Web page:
If You Knew Suzy – Could You Be Objective About Your Mom?

What will your children say about you when you die?  What would you want them to know?  These are a couple of the questions swirling around my brain since I recently finished reading If You Knew Suzy, A Mother, A Daughter, A Reporter’s Notebook, a memoir by Katherine Rosman, a journalist at the Wall Street Journal.  (Aside from being a kick ass culture reporter I should add in the interest of full disclosure that Ms. Rosman (Katie) is both a friend and by way of the mystical forces of Jewish Geography she is tangential family.)  If You Knew Suzy is not your typical memoir, and I don’t just mean that there is no abuse, addiction and giant AHA moment ala Oprah (there isn’t).  What’s unique about If You Knew Suzy is that it has none of those melodramatic cliché elements that seem to permeate every memoir yet is completely compelling and moving.  It reads with the kind of clarity and insight you’d expect from a Wall Street Journal reporter and the kind of humor and exasperation you’d expect from a smart, savvy, sassy daughter.

After Katie’s mother Suzy died from a long and grizzly battle with lung cancer Katie decided to deal with her grief by doing what she knew how to do best – go out and research her mother’s story.  Her mom was a very private person and Katie set out as a reporter, not just a grieving daughter, to find out what her mom was all about underneath the oft repeated family folklore and her perfectly fit, coiffed and couture ready appearance.  I’m not going to get into the details here about the beautiful and poignant moments Katie uncovers; the people her mother touched, nurtured and in some cases saved and the incredibly funny moments that only a daughter can fully revel in.   The book is full of these wonderful and sometimes painful stories, but even more than that it is about a daughter discovering her mother as a person.

It’s a funny thing reading a memoir about a mom written by a friend who was her daughter.  Our moms are from the same generation of 1970s moms and Katie and I are exactly the same age.   It would be easy to read from the daughter’s point of view, yet I am also a mother and so many of the issues of identity and worth still come into play today just as starkly as they did in the 70s.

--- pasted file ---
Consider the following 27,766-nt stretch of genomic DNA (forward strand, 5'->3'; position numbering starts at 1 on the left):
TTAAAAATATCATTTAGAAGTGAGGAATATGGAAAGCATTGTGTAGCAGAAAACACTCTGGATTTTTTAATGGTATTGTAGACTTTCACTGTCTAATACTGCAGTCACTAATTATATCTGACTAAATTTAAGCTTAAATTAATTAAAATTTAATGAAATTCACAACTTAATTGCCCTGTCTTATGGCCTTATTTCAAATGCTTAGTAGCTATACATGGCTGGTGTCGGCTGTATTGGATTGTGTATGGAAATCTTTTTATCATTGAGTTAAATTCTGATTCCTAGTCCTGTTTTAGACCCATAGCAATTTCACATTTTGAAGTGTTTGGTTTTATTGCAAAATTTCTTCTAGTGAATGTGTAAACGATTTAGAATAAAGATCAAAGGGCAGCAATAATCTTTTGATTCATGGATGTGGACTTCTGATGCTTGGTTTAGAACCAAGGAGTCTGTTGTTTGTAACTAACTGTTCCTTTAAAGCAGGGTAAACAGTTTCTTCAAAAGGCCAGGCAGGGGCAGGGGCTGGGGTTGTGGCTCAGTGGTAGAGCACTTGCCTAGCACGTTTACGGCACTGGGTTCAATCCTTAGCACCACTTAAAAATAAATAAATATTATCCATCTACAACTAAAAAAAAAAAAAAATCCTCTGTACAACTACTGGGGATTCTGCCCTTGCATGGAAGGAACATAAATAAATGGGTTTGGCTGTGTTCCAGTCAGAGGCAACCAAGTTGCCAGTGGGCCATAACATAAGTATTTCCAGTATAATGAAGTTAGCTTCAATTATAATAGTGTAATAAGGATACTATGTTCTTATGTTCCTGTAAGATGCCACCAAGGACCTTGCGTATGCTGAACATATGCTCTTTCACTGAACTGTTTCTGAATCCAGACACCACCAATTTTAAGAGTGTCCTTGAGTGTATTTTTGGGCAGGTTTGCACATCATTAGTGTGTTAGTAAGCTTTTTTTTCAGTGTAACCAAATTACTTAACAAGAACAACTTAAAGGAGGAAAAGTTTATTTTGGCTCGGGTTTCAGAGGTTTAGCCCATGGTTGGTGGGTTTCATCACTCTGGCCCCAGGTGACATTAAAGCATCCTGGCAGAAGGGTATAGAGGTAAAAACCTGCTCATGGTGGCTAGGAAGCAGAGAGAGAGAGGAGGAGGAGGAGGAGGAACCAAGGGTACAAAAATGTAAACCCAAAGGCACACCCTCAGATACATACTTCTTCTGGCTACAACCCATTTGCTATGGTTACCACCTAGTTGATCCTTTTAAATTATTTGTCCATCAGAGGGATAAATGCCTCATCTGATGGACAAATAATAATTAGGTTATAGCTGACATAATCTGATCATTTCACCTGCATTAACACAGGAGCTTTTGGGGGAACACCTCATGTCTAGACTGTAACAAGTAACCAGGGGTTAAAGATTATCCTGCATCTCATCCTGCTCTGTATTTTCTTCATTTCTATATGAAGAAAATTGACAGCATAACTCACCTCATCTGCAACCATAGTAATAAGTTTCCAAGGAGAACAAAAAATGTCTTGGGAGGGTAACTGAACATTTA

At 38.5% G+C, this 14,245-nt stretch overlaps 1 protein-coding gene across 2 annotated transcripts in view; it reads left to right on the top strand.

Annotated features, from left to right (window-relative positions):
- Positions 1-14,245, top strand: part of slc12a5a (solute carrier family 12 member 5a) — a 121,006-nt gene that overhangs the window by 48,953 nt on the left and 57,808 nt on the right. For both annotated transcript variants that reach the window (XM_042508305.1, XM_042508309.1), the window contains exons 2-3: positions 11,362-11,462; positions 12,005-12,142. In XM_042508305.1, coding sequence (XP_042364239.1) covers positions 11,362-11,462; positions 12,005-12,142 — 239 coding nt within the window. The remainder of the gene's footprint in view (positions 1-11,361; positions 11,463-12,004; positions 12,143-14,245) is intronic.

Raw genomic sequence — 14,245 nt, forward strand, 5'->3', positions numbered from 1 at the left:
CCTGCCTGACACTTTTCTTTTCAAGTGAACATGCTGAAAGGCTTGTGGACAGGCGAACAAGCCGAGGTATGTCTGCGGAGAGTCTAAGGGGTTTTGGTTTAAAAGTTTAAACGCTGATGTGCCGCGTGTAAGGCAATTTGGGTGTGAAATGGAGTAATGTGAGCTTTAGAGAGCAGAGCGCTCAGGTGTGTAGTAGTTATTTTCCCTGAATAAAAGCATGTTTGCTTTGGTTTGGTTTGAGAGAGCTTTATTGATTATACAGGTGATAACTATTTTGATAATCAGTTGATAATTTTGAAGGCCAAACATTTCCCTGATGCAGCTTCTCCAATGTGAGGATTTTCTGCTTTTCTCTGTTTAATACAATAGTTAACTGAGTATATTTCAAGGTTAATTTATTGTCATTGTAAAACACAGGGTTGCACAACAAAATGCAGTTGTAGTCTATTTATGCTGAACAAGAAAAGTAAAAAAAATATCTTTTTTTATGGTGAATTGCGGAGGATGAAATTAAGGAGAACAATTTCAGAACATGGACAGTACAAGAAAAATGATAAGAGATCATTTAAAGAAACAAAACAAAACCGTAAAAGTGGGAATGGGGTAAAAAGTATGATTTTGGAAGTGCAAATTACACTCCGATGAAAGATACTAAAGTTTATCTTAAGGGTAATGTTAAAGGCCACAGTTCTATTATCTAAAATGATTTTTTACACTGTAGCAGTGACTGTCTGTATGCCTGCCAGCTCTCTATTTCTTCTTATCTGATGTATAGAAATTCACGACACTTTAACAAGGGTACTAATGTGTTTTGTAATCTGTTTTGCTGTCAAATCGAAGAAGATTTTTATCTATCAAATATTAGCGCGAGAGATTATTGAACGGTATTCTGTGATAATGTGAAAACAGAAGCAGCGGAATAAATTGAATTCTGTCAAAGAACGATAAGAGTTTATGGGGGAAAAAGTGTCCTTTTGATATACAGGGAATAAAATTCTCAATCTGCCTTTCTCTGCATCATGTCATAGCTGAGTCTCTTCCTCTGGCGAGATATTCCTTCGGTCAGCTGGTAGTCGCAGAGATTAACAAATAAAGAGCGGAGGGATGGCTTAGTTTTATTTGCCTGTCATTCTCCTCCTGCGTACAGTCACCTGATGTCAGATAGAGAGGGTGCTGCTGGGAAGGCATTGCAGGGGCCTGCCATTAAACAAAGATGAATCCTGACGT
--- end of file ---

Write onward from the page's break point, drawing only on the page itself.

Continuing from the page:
After reading If You Knew Suzy I was left with the nagging questions I posed at the beginning of this post.  What do I want my daughters to think about the life I’ve led, the choices I’ve made and how much of myself do I want to reveal to my children?  As a Stay-At-Home Mom, and now a Stay-At-Home Writer (or Stay-At-Starbucks writer?) I can see my daughters try to make sense out of what I do and I welcome their questions.  Yet I think there needs to be a sense of mystery about your parents.  That day when you realize that your parents are also people is a disappointing, scary and sad day.  I actually shredded all of my old journals – the box of 20 or so of them chronicling my entire pre-adolescence through college life that survived move after move.  I decided that I didn’t want my children to some day find them and “discover” their mom as a kid.  No, that was my life and mine it will remain.  On the other hand, I hope my daughters never stop asking questions and looking for answers.  And if those questions are aimed at me I guess I should be flattered that they’re hoping there are answers worth finding.

In an ideal world if they ever decided to look more closely into my life and the kind of woman I was I hope they do it with the joy, tenacity and wit that Katie Rosman pulls off in If You Knew Suzy.  And I have to hope for myself that I create a life that is worth finding out about.  It doesn’t have to be fabulous or flashy but at the very least a life that had some passion and meaning.  After all, Joan Crawford had one of the most fabulous lives ever – and look how her daughter’s book turned out.

By the way, don’t just take my word about why you should read If You Knew Suzy: here’s what the true critics have to say:

The New York Observer

Elle Magazine